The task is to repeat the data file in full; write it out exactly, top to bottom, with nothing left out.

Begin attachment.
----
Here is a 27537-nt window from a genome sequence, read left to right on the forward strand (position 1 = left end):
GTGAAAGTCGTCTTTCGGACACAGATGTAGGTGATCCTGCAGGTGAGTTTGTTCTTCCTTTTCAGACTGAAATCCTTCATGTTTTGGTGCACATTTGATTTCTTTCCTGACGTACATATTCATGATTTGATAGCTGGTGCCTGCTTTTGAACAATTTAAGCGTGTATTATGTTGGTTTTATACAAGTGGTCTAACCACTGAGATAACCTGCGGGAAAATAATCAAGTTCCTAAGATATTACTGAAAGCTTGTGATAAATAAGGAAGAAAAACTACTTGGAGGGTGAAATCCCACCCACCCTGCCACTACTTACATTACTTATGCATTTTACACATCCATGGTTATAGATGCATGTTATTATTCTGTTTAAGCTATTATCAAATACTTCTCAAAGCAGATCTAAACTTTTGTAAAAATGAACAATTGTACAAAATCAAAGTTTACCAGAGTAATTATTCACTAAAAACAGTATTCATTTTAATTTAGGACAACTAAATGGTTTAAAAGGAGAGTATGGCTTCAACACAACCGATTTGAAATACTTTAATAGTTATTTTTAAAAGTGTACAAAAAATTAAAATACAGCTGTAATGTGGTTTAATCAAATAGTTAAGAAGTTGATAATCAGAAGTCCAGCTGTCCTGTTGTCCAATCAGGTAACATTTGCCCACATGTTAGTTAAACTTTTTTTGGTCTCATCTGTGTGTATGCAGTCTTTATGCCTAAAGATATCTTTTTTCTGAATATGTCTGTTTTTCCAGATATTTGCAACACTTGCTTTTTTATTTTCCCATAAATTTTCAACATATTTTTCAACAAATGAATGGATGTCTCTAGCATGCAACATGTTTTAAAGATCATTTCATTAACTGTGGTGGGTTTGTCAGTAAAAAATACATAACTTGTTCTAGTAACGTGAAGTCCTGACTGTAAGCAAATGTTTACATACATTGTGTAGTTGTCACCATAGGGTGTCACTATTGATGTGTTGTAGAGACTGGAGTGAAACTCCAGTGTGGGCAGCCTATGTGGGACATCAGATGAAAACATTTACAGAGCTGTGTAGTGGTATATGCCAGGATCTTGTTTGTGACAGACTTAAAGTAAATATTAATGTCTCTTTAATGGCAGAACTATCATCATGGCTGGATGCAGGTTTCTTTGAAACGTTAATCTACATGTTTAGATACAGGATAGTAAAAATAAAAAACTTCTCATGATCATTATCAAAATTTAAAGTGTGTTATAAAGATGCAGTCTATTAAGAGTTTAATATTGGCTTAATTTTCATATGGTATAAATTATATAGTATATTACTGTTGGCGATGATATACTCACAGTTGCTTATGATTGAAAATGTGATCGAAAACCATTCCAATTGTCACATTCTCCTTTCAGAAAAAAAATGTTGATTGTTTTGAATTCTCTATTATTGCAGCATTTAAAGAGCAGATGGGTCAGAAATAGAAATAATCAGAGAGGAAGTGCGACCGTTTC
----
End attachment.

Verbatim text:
Here is a 27537-nt window from a genome sequence, read left to right on the forward strand (position 1 = left end):
GTGAAAGTCGTCTTTCGGACACAGATGTAGGTGATCCTGCAGGTGAGTTTGTTCTTCCTTTTCAGACTGAAATCCTTCATGTTTTGGTGCACATTTGATTTCTTTCCTGACGTACATATTCATGATTTGATAGCTGGTGCCTGCTTTTGAACAATTTAAGCGTGTATTATGTTGGTTTTATACAAGTGGTCTAACCACTGAGATAACCTGCGGGAAAATAATCAAGTTCCTAAGATATTACTGAAAGCTTGTGATAAATAAGGAAGAAAAACTACTTGGAGGGTGAAATCCCACCCACCCTGCCACTACTTACATTACTTATGCATTTTACACATCCATGGTTATAGATGCATGTTATTATTCTGTTTAAGCTATTATCAAATACTTCTCAAAGCAGATCTAAACTTTTGTAAAAATGAACAATTGTACAAAATCAAAGTTTACCAGAGTAATTATTCACTAAAAACAGTATTCATTTTAATTTAGGACAACTAAATGGTTTAAAAGGAGAGTATGGCTTCAACACAACCGATTTGAAATACTTTAATAGTTATTTTTAAAAGTGTACAAAAAATTAAAATACAGCTGTAATGTGGTTTAATCAAATAGTTAAGAAGTTGATAATCAGAAGTCCAGCTGTCCTGTTGTCCAATCAGGTAACATTTGCCCACATGTTAGTTAAACTTTTTTTGGTCTCATCTGTGTGTATGCAGTCTTTATGCCTAAAGATATCTTTTTTCTGAATATGTCTGTTTTTCCAGATATTTGCAACACTTGCTTTTTTATTTTCCCATAAATTTTCAACATATTTTTCAACAAATGAATGGATGTCTCTAGCATGCAACATGTTTTAAAGATCATTTCATTAACTGTGGTGGGTTTGTCAGTAAAAAATACATAACTTGTTCTAGTAACGTGAAGTCCTGACTGTAAGCAAATGTTTACATACATTGTGTAGTTGTCACCATAGGGTGTCACTATTGATGTGTTGTAGAGACTGGAGTGAAACTCCAGTGTGGGCAGCCTATGTGGGACATCAGATGAAAACATTTACAGAGCTGTGTAGTGGTATATGCCAGGATCTTGTTTGTGACAGACTTAAAGTAAATATTAATGTCTCTTTAATGGCAGAACTATCATCATGGCTGGATGCAGGTTTCTTTGAAACGTTAATCTACATGTTTAGATACAGGATAGTAAAAATAAAAAACTTCTCATGATCATTATCAAAATTTAAAGTGTGTTATAAAGATGCAGTCTATTAAGAGTTTAATATTGGCTTAATTTTCATATGGTATAAATTATATAGTATATTACTGTTGGCGATGATATACTCACAGTTGCTTATGATTGAAAATGTGATCGAAAACCATTCCAATTGTCACATTCTCCTTTCAGAAAAAAAATGTTGATTGTTTTGAATTCTCTATTATTGCAGCATTTAAAGAGCAGATGGGTCAGAAATAGAAATAATCAGAGAGGAAGTGCGACCGTTTC